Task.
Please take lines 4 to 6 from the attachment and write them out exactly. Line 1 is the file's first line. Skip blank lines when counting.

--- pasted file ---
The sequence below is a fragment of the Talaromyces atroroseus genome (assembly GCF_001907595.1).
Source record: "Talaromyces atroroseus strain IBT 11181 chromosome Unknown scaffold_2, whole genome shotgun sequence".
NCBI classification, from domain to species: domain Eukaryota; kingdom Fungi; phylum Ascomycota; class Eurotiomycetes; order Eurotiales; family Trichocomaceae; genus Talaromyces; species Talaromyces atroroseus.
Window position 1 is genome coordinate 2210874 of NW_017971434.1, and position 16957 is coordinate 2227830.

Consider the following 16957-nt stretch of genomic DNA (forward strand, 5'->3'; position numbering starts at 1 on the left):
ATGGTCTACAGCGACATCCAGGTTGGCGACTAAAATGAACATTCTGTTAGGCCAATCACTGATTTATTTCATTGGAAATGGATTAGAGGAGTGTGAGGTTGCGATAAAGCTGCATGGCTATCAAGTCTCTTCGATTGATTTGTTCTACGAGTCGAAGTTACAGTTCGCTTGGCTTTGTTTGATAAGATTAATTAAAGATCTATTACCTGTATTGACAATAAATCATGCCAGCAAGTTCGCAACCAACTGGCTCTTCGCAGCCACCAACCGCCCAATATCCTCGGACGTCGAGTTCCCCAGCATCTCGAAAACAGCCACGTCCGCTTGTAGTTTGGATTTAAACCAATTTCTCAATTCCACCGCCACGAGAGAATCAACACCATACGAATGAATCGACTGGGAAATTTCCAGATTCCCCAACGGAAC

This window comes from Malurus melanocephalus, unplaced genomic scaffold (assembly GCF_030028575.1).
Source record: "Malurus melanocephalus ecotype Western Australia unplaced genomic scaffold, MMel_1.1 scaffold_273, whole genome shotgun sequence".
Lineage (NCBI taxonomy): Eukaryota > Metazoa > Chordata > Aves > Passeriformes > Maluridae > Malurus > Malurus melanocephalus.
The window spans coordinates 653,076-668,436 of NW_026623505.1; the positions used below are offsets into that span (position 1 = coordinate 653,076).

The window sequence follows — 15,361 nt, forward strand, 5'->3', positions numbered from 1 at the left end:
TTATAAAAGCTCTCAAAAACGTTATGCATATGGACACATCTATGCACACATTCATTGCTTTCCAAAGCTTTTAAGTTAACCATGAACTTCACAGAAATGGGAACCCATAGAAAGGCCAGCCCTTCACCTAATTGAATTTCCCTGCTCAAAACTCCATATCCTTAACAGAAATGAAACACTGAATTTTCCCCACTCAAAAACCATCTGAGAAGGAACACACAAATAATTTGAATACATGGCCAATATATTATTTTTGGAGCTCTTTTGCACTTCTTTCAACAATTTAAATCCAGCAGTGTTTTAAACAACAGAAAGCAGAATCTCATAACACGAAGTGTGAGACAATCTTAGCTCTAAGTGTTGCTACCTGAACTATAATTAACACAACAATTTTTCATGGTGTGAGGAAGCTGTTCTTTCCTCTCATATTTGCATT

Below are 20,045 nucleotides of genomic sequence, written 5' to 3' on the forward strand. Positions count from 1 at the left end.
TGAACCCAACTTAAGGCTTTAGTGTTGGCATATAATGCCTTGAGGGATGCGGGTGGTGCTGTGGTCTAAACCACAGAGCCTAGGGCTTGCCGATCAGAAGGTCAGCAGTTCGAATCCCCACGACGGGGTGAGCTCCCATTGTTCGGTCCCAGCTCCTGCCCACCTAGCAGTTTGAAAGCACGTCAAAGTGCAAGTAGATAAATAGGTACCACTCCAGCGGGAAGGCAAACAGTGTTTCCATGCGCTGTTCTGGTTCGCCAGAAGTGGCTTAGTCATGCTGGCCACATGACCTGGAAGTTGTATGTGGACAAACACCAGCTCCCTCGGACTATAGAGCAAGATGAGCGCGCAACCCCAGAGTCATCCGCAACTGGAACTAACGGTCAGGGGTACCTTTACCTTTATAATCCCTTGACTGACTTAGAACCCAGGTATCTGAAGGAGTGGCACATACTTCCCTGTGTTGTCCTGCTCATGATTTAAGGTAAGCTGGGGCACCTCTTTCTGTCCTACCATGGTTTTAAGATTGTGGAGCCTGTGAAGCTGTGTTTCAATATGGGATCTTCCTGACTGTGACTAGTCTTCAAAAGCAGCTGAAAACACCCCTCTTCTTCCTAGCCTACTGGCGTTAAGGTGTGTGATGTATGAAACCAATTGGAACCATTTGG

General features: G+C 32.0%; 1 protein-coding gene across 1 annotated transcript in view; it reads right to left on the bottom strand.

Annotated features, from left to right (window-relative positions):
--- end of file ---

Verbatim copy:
Window position 1 is genome coordinate 2210874 of NW_017971434.1, and position 16957 is coordinate 2227830.

Consider the following 16957-nt stretch of genomic DNA (forward strand, 5'->3'; position numbering starts at 1 on the left):
ATGGTCTACAGCGACATCCAGGTTGGCGACTAAAATGAACATTCTGTTAGGCCAATCACTGATTTATTTCATTGGAAATGGATTAGAGGAGTGTGAGGTTGCGATAAAGCTGCATGGCTATCAAGTCTCTTCGATTGATTTGTTCTACGAGTCGAAGTTACAGTTCGCTTGGCTTTGTTTGATAAGATTAATTAAAGATCTATTACCTGTATTGACAATAAATCATGCCAGCAAGTTCGCAACCAACTGGCTCTTCGCAGCCACCAACCGCCCAATATCCTCGGACGTCGAGTTCCCCAGCATCTCGAAAACAGCCACGTCCGCTTGTAGTTTGGATTTAAACCAATTTCTCAATTCCACCGCCACGAGAGAATCAACACCATACGAATGAATCGACTGGGAAATTTCCAGATTCCCCAACGGAAC